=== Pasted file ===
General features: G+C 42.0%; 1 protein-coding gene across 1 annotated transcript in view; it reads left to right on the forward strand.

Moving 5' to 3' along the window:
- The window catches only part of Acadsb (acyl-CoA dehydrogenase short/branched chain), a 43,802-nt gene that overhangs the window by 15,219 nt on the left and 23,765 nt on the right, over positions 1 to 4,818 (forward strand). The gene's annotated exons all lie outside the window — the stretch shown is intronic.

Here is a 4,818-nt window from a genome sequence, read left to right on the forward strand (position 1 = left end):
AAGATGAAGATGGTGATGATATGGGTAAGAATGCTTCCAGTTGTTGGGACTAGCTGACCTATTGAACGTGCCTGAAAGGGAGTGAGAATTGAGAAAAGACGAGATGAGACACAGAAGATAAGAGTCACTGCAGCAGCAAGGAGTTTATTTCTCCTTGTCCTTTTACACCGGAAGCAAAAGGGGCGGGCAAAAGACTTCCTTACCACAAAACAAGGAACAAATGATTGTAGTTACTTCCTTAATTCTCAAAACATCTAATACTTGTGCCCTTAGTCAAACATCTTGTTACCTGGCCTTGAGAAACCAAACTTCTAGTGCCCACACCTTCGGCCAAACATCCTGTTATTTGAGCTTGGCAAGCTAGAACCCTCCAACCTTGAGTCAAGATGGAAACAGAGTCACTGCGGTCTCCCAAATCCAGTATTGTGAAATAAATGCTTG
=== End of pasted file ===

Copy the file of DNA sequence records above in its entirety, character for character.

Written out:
General features: G+C 42.0%; 1 protein-coding gene across 1 annotated transcript in view; it reads left to right on the forward strand.

Moving 5' to 3' along the window:
- The window catches only part of Acadsb (acyl-CoA dehydrogenase short/branched chain), a 43,802-nt gene that overhangs the window by 15,219 nt on the left and 23,765 nt on the right, over positions 1 to 4,818 (forward strand). The gene's annotated exons all lie outside the window — the stretch shown is intronic.

Here is a 4,818-nt window from a genome sequence, read left to right on the forward strand (position 1 = left end):
AAGATGAAGATGGTGATGATATGGGTAAGAATGCTTCCAGTTGTTGGGACTAGCTGACCTATTGAACGTGCCTGAAAGGGAGTGAGAATTGAGAAAAGACGAGATGAGACACAGAAGATAAGAGTCACTGCAGCAGCAAGGAGTTTATTTCTCCTTGTCCTTTTACACCGGAAGCAAAAGGGGCGGGCAAAAGACTTCCTTACCACAAAACAAGGAACAAATGATTGTAGTTACTTCCTTAATTCTCAAAACATCTAATACTTGTGCCCTTAGTCAAACATCTTGTTACCTGGCCTTGAGAAACCAAACTTCTAGTGCCCACACCTTCGGCCAAACATCCTGTTATTTGAGCTTGGCAAGCTAGAACCCTCCAACCTTGAGTCAAGATGGAAACAGAGTCACTGCGGTCTCCCAAATCCAGTATTGTGAAATAAATGCTTG